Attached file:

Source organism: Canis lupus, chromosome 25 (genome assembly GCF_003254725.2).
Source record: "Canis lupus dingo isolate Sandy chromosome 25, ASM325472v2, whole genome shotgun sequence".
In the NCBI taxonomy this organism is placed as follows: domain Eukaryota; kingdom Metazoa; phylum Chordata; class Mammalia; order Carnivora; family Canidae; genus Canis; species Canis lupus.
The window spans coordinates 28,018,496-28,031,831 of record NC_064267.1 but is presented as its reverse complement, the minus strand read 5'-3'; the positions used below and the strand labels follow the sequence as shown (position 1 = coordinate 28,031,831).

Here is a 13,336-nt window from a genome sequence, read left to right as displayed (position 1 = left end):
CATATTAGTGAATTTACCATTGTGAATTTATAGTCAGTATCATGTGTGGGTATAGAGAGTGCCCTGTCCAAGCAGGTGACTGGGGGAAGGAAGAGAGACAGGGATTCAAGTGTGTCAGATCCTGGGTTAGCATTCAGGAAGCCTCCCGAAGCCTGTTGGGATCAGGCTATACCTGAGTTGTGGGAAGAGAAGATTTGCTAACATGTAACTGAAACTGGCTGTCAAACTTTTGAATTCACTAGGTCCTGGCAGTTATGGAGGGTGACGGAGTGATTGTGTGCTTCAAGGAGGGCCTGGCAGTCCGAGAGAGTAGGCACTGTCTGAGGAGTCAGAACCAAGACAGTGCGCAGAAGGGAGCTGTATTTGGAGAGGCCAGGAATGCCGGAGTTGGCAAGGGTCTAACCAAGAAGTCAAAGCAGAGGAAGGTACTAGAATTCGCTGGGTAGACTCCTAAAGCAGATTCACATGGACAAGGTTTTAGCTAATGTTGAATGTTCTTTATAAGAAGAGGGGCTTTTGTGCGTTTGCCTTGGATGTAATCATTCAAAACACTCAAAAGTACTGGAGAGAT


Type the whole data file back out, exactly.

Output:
Source organism: Canis lupus, chromosome 25 (genome assembly GCF_003254725.2).
Source record: "Canis lupus dingo isolate Sandy chromosome 25, ASM325472v2, whole genome shotgun sequence".
In the NCBI taxonomy this organism is placed as follows: domain Eukaryota; kingdom Metazoa; phylum Chordata; class Mammalia; order Carnivora; family Canidae; genus Canis; species Canis lupus.
The window spans coordinates 28,018,496-28,031,831 of record NC_064267.1 but is presented as its reverse complement, the minus strand read 5'-3'; the positions used below and the strand labels follow the sequence as shown (position 1 = coordinate 28,031,831).

Here is a 13,336-nt window from a genome sequence, read left to right as displayed (position 1 = left end):
CATATTAGTGAATTTACCATTGTGAATTTATAGTCAGTATCATGTGTGGGTATAGAGAGTGCCCTGTCCAAGCAGGTGACTGGGGGAAGGAAGAGAGACAGGGATTCAAGTGTGTCAGATCCTGGGTTAGCATTCAGGAAGCCTCCCGAAGCCTGTTGGGATCAGGCTATACCTGAGTTGTGGGAAGAGAAGATTTGCTAACATGTAACTGAAACTGGCTGTCAAACTTTTGAATTCACTAGGTCCTGGCAGTTATGGAGGGTGACGGAGTGATTGTGTGCTTCAAGGAGGGCCTGGCAGTCCGAGAGAGTAGGCACTGTCTGAGGAGTCAGAACCAAGACAGTGCGCAGAAGGGAGCTGTATTTGGAGAGGCCAGGAATGCCGGAGTTGGCAAGGGTCTAACCAAGAAGTCAAAGCAGAGGAAGGTACTAGAATTCGCTGGGTAGACTCCTAAAGCAGATTCACATGGACAAGGTTTTAGCTAATGTTGAATGTTCTTTATAAGAAGAGGGGCTTTTGTGCGTTTGCCTTGGATGTAATCATTCAAAACACTCAAAAGTACTGGAGAGAT